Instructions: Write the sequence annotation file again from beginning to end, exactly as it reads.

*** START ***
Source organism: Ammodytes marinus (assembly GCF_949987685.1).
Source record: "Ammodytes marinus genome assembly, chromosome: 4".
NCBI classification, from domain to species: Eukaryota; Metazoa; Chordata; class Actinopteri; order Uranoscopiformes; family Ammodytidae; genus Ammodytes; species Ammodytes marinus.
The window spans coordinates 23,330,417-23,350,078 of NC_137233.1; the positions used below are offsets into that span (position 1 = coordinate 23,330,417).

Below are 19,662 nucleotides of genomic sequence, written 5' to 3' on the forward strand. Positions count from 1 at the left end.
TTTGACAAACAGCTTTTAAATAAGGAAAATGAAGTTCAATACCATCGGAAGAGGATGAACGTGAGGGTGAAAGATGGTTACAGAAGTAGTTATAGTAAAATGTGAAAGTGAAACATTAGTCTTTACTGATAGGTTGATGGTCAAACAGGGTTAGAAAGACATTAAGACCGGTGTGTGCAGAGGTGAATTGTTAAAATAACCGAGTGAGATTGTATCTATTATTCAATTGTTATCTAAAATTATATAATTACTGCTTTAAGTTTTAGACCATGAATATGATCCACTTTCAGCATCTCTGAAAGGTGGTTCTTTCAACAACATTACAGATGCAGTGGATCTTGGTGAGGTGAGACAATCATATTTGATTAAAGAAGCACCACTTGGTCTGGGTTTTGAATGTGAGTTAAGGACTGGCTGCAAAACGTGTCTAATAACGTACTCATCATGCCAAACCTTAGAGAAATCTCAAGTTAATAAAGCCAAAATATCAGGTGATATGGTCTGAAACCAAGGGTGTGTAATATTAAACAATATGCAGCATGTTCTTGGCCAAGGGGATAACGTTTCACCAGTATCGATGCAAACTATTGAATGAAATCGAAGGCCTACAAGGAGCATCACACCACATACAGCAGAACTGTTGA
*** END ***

Source organism: Ammodytes marinus (assembly GCF_949987685.1).
Source record: "Ammodytes marinus genome assembly, chromosome: 4".
NCBI classification, from domain to species: Eukaryota; Metazoa; Chordata; class Actinopteri; order Uranoscopiformes; family Ammodytidae; genus Ammodytes; species Ammodytes marinus.
The window spans coordinates 23,330,417-23,350,078 of NC_137233.1; the positions used below are offsets into that span (position 1 = coordinate 23,330,417).

Below are 19,662 nucleotides of genomic sequence, written 5' to 3' on the forward strand. Positions count from 1 at the left end.
TTTGACAAACAGCTTTTAAATAAGGAAAATGAAGTTCAATACCATCGGAAGAGGATGAACGTGAGGGTGAAAGATGGTTACAGAAGTAGTTATAGTAAAATGTGAAAGTGAAACATTAGTCTTTACTGATAGGTTGATGGTCAAACAGGGTTAGAAAGACATTAAGACCGGTGTGTGCAGAGGTGAATTGTTAAAATAACCGAGTGAGATTGTATCTATTATTCAATTGTTATCTAAAATTATATAATTACTGCTTTAAGTTTTAGACCATGAATATGATCCACTTTCAGCATCTCTGAAAGGTGGTTCTTTCAACAACATTACAGATGCAGTGGATCTTGGTGAGGTGAGACAATCATATTTGATTAAAGAAGCACCACTTGGTCTGGGTTTTGAATGTGAGTTAAGGACTGGCTGCAAAACGTGTCTAATAACGTACTCATCATGCCAAACCTTAGAGAAATCTCAAGTTAATAAAGCCAAAATATCAGGTGATATGGTCTGAAACCAAGGGTGTGTAATATTAAACAATATGCAGCATGTTCTTGGCCAAGGGGATAACGTTTCACCAGTATCGATGCAAACTATTGAATGAAATCGAAGGCCTACAAGGAGCATCACACCACATACAGCAGAACTGTTGA